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Bleacher Report – Vikings

Should the Vikings try to re-sign Jerick McKinnon?

By Matthew Coller

With Dalvin Cook returning from an ACL tear and Latavius Murray under contract, it would appear the odd-man out of the Minnesota Vikings’ backfield is Jerick McKinnon.

At his locker following the Vikings’ loss to the Philadelphia Eagles, McKinnon made it pretty clear that a No. 3 RB role wasn’t going to work in 2018.

“I want to be the guy,” McKinnon said. “I don’t put in all the work in the offseason to come back and be in this role. I appreciate the role. It worked out well, but I want bigger and better things for myself.”

If McKinnon is looking to be a true No. 1 running back, he might have a difficult time finding that type of job. Not because he isn’t worthy, but because there are so few backs in the NFL who are true No. 1s.

The problem with returning to Minnesota is that the Vikings likely have one of those true No. 1 backs in Dalvin Cook.

Speaking with the media at the NFL Combine last week, head coach Mike Zimmer discussed Cook’s likely workload, saying:

“I think he’s going to get a lot of plays,” Zimmer said. “I think he’s going to get a lot. The one thing we have to be careful about with Dalvin is, you know, we don’t wear him out. It’s a long season, we’ve got to be smart about it, so we’ll have to have a – not necessarily a pitch count but be mindful that it’s a 16 game, maybe 20 game season and we’re going to have to be smart about how we use him. Because he is a three-down back.”

Zimmer’s comments certainly don’t make it sound like there will be any kind of running back rotation. And in Cook’s first four games last season, he averaged over 40 snaps per game despite leaving with the ACL tear in the second half against the Lions.

With all of that said, there is a good case to be made that the Vikings should still make an offer to McKinnon.

First, because the Eagles had a “true No. 1 running back” as part of a three-man rotation. Jay Ajayi carried the ball 260 times for the Dolphins in 2016. When he was traded to the Eagles, he rushed just 70 times in seven games, but averaged 5.8 yards per carry mixing in with LeGarrette Blount and Corey Clement.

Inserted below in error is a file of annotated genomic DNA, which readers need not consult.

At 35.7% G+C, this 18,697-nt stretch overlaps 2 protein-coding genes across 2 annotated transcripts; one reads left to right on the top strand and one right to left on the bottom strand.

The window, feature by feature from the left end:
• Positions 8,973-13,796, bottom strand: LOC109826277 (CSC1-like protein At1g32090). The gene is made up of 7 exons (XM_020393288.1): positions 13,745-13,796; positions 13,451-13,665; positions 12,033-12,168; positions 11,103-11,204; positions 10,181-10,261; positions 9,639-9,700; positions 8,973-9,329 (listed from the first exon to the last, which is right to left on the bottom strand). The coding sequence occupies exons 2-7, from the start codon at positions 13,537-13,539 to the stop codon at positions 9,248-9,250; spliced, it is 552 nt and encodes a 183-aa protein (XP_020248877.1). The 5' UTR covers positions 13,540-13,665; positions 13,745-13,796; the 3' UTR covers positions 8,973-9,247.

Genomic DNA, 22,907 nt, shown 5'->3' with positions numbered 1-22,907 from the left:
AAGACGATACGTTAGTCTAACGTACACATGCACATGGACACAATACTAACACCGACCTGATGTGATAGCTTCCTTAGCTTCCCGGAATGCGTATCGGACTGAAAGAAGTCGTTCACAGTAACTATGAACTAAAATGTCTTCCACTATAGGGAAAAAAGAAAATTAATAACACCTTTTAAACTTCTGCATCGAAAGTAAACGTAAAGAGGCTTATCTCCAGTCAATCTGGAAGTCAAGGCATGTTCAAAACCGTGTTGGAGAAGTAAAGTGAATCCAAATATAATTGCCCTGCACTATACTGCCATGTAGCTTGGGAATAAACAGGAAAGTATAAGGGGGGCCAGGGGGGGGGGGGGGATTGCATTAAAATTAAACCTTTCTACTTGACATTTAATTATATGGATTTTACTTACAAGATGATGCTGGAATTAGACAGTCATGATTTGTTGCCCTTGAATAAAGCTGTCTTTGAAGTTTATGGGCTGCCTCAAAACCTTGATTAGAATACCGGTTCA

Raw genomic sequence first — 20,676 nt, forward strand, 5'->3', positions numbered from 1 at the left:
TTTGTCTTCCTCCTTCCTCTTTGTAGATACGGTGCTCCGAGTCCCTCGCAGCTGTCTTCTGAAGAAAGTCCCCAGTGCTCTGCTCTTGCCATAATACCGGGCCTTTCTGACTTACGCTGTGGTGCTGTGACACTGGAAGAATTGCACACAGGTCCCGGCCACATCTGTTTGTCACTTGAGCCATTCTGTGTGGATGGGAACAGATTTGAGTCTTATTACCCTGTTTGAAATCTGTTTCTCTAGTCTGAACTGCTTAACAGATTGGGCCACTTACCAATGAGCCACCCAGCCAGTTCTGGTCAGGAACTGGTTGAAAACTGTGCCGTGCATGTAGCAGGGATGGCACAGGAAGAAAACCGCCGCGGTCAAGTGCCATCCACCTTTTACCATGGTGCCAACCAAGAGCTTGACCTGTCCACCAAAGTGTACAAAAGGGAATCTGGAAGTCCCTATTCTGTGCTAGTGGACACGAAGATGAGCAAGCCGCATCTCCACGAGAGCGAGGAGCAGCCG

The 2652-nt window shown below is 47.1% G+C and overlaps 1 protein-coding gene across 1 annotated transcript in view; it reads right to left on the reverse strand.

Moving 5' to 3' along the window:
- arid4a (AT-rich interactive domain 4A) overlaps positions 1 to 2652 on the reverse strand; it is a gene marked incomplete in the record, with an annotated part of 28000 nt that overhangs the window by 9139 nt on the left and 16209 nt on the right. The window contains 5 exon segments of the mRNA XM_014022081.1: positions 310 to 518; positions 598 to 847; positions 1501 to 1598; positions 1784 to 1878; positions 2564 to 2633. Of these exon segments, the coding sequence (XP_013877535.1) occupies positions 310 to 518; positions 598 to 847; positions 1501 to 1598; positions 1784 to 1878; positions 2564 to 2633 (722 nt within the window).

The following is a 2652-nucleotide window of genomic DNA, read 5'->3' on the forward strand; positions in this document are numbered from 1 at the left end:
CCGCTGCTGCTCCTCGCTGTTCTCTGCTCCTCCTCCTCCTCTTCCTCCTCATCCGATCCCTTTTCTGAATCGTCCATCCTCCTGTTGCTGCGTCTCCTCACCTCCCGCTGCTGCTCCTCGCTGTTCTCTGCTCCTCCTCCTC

The rotation gave different looks to opponents. With Blount in the game, opponents expected power runs and often got burned by play-action passes. Nick Foles found Clement 10 times for 139 yards in the playoffs.

McKinnon is a dynamic player who ranked as Pro Football Focus’s seventh best pass-catching running back and eighth best pass protector. Overall PFF ranked him eighth out of 58 qualifying backs.

In fact, across the board he was an above average back in 2017. (Chart via Pro Football Focus):

When Zimmer elected to move Mike Remmers from tackle to guard in the playoffs, he said that he wanted the most possible talent on the field. Using McKinnon, Murray and Cook would put a lot of talent on the field at once.

Of course, the Vikings would have to pay a lot for it. McKinnon will be getting offers from others teams after rushing for 570 yards and catching 51 passes, but teams might still underrate his overall impact. And the highest bid might convince McKinnon to change his tune about his role.

If McKinnon wanted to return, the Vikings could also move on from Murray. The former Raider is set to carry a $6.3 million cap hit with only $1.2 million in dead money if he’s cut. McKinnon would likely come at a cheaper price than the $4.9 million the Vikings would save.

The benefit of keeping them both is they act as an insurance policy if Cook hits any bumps in the road in his recovery. Murray and McKinnon led the Vikings to the seventh best rushing total in the NFL last year. They had been 32nd in 2016. A restructure of Murray’s deal would be a must.

The situation at quarterback could impact a potential return for McKinnon. If the Vikings find a solution without spending upwards of $30 million, they will have more flexibility to sign luxury free agents like the world’s best No. 3 running back. If they spend to sign Kirk Cousins, that becomes less plausible.

It’s possible another team will simply give McKinnon everything he wants – a No. 1 role and the salary to boot – but if he doesn’t get those things, it would make sense for the Vikings to keep his phone number handy.

The post Should the Vikings try to re-sign Jerick McKinnon? appeared first on 1500 ESPN Twin Cities.

Source:: 1500 ESPN Sportswire

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